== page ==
Anonymous said...

I had the same experiences with the big hospitals in will provided to them on ck in but never made it to the chart, allergy to penicillin not noted, too many patients and too few nurses at nite, etc. Yes, you have to have family there to make sure the staff is aware of the patients' needs. They are only human...

Anonymous said...

Well , If I have to stay and watch everything the nurses and doctors do to protect my loved one then how can that hospital be given a good score. It seems all of that would be at the top of the the list for grading purposes. If I don't work I don't get paid. I can't stay at the hospital for 2 to 3 weeks at a time to watch what a supposedly good hospital is doing. They should pay me if I had to stay and keep an eye on them like an incompetent care giver they are according to all of you above.

Anonymous said...

11:26 AM

What's more important?

Going to work...or staying at the hospital with your mother or father?

We ALL have to make choices in life.

I'm so glad that I made the right choice...concerning both of my parents!

Anonymous said...

2:11 post...I am so glad that I made the right decision as well, with both of my parents. I held both of their hands as they drew their last breath and I watched their spirit leave their body. It was such a blessing. No amount of money could have bought that experience.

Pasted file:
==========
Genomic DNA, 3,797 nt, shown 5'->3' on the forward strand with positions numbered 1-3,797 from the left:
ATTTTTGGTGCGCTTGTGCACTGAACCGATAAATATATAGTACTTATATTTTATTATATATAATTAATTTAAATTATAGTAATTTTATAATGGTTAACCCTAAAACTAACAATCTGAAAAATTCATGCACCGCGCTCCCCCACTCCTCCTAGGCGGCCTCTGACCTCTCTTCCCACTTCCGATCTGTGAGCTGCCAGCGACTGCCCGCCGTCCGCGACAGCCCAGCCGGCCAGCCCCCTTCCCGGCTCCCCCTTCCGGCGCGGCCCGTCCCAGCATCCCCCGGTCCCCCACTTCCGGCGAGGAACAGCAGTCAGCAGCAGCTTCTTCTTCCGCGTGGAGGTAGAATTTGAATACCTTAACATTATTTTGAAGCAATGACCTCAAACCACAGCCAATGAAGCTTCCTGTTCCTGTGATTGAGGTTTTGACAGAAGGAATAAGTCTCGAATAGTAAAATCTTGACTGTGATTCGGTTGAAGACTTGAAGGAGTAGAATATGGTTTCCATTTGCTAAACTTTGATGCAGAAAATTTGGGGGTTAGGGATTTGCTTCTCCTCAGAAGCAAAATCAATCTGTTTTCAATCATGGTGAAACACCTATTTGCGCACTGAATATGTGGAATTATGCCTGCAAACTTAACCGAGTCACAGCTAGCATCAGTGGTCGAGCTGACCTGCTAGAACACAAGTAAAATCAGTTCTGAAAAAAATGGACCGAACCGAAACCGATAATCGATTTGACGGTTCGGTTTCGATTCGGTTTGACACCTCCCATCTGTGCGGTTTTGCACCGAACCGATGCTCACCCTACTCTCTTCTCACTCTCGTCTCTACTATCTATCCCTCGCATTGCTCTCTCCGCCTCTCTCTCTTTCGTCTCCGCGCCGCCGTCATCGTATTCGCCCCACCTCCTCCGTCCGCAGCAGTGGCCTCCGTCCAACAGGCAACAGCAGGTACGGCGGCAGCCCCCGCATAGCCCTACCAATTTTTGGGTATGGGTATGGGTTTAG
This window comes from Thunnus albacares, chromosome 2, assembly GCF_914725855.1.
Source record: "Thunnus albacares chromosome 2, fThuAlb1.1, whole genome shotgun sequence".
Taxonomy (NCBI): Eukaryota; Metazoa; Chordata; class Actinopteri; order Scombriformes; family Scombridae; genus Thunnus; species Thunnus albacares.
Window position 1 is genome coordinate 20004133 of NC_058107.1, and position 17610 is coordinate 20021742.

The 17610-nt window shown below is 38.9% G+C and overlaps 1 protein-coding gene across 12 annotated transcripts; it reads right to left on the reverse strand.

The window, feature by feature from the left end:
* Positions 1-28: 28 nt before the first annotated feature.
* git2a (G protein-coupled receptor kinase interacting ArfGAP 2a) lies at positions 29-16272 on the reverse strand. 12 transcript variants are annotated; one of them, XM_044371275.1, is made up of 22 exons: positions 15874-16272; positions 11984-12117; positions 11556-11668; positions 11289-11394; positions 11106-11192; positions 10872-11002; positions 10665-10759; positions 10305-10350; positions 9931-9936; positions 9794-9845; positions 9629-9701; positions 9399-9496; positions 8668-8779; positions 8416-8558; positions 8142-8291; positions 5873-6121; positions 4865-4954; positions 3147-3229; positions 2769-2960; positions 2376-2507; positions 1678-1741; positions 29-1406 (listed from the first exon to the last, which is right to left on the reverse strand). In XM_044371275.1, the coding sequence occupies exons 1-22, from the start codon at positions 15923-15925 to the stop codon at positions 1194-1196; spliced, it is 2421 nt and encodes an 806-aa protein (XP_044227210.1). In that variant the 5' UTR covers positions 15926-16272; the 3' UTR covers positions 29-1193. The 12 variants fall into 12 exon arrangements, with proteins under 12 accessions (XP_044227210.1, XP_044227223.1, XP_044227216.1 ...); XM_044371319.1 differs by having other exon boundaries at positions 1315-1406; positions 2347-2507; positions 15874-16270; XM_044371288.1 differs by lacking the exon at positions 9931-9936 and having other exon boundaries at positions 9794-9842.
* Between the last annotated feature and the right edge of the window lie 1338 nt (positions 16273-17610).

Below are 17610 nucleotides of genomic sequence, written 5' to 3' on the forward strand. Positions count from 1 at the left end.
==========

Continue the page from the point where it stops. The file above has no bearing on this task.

Anonymous said...

I encourage everyone to look at the biggest waste of money in the history of the earth!! Many people are getting rich off of the tax paying workers!!!!!!!!!

Anonymous said...

Thats not the point. If a hospital is supposed to have all these great scores then why should you have to live in the hospital for weeks to watch what the hospital is suppose to know. Sounds to me like DMRC did buy their accreditation. We shouldn't have to be there to watch every move they make if they were worth a damn. They are supposedly professionals and should know what they are doing.